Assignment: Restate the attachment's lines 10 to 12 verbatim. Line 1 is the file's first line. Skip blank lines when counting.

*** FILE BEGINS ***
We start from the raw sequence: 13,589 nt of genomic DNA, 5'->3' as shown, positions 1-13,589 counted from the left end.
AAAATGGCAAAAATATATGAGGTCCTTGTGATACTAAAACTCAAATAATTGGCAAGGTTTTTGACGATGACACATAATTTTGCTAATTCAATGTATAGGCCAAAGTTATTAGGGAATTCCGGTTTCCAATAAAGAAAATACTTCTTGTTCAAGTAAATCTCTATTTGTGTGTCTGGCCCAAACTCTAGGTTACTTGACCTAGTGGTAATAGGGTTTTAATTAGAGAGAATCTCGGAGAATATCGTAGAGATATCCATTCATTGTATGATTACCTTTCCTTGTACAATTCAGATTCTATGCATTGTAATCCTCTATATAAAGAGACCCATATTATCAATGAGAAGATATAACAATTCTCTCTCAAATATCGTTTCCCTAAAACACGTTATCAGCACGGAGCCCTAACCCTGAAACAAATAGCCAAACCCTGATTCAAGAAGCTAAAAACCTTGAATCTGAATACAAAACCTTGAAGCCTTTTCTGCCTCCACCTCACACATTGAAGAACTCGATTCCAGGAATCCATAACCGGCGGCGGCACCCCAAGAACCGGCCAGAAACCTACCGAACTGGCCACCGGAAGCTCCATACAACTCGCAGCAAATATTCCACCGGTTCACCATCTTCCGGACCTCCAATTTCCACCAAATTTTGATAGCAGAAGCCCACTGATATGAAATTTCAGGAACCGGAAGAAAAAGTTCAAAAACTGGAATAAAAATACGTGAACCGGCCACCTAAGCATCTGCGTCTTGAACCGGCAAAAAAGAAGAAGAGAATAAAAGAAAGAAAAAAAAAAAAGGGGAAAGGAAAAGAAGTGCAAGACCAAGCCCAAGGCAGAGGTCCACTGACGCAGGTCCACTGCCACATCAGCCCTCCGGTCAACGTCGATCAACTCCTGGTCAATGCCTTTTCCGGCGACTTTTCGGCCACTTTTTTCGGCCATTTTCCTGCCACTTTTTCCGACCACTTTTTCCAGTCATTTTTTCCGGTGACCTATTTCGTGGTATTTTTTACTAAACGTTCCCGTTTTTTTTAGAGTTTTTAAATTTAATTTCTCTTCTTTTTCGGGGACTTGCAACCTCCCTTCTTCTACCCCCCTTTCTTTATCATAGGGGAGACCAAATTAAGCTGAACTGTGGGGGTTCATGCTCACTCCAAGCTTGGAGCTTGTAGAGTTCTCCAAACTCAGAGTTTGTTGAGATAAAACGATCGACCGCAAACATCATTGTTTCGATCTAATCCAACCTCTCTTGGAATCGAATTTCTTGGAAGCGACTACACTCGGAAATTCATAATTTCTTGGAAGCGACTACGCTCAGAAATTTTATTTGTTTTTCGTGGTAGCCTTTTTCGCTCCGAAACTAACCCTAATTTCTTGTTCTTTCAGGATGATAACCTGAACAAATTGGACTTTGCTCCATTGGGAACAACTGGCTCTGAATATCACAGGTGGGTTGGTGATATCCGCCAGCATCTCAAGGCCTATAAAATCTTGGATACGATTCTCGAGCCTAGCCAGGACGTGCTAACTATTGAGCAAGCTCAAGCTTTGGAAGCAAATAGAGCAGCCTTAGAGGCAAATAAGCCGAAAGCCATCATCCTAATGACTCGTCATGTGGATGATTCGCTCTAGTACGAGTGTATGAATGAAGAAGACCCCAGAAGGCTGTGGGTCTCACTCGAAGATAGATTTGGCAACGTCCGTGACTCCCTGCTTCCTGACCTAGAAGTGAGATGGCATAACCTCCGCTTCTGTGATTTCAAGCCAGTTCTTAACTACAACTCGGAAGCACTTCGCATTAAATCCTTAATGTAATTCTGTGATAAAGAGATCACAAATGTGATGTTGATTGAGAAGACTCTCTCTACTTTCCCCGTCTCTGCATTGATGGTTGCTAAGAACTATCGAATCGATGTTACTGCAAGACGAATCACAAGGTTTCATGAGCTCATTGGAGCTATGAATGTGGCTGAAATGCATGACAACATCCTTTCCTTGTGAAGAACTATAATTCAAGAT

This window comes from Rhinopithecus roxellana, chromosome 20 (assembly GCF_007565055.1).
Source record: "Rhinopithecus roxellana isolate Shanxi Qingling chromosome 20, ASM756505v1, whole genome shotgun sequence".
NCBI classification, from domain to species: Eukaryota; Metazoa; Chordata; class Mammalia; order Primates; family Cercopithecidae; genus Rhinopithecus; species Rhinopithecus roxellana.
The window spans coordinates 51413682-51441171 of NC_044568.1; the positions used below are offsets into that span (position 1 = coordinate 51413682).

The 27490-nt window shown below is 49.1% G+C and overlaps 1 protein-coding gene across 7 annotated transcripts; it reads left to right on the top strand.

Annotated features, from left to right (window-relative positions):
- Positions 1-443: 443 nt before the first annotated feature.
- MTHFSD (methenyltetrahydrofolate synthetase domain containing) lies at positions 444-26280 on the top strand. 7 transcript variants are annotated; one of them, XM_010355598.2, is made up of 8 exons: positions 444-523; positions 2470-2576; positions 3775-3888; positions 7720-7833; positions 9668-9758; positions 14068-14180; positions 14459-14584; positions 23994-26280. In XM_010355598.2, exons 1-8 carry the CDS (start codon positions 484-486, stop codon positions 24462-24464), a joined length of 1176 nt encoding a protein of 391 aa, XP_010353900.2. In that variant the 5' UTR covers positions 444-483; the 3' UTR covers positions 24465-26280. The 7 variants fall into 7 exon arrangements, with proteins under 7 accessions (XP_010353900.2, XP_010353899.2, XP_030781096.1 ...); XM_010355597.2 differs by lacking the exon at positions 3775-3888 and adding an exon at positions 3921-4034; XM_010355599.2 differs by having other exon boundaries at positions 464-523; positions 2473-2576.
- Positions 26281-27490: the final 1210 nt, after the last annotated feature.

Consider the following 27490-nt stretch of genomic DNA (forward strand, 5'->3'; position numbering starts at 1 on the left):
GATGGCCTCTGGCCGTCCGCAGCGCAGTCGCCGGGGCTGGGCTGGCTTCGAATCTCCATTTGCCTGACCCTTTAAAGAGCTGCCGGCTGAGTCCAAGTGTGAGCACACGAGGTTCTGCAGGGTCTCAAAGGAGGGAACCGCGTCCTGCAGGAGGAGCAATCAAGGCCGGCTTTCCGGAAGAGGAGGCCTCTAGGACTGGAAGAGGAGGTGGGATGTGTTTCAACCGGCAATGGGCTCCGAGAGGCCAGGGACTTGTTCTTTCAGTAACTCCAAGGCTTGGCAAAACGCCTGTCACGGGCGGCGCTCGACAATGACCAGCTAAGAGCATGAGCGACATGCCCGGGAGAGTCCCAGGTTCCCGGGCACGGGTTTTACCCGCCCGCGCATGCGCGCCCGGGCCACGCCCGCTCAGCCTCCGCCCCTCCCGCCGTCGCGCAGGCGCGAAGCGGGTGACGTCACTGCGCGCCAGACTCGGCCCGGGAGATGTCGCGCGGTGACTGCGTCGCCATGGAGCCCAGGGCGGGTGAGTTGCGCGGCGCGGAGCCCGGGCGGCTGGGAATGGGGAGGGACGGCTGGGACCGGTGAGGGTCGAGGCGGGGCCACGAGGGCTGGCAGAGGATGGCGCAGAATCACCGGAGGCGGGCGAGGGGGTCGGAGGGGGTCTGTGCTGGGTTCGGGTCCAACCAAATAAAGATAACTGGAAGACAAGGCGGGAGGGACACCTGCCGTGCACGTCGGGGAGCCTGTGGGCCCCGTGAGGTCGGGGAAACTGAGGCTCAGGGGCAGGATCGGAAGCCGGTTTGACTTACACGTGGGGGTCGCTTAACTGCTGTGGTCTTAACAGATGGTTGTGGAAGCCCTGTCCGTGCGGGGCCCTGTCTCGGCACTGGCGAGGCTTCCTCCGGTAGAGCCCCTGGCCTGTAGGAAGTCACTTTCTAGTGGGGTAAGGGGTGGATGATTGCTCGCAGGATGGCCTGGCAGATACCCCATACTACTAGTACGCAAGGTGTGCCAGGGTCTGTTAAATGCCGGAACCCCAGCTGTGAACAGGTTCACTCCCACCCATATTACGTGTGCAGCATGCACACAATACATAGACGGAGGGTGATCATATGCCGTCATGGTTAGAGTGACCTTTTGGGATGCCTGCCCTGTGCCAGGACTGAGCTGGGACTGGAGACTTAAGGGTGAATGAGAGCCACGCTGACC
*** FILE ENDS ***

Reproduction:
- MTHFSD (methenyltetrahydrofolate synthetase domain containing) lies at positions 444-26280 on the top strand. 7 transcript variants are annotated; one of them, XM_010355598.2, is made up of 8 exons: positions 444-523; positions 2470-2576; positions 3775-3888; positions 7720-7833; positions 9668-9758; positions 14068-14180; positions 14459-14584; positions 23994-26280. In XM_010355598.2, exons 1-8 carry the CDS (start codon positions 484-486, stop codon positions 24462-24464), a joined length of 1176 nt encoding a protein of 391 aa, XP_010353900.2. In that variant the 5' UTR covers positions 444-483; the 3' UTR covers positions 24465-26280. The 7 variants fall into 7 exon arrangements, with proteins under 7 accessions (XP_010353900.2, XP_010353899.2, XP_030781096.1 ...); XM_010355597.2 differs by lacking the exon at positions 3775-3888 and adding an exon at positions 3921-4034; XM_010355599.2 differs by having other exon boundaries at positions 464-523; positions 2473-2576.
- Positions 26281-27490: the final 1210 nt, after the last annotated feature.

Consider the following 27490-nt stretch of genomic DNA (forward strand, 5'->3'; position numbering starts at 1 on the left):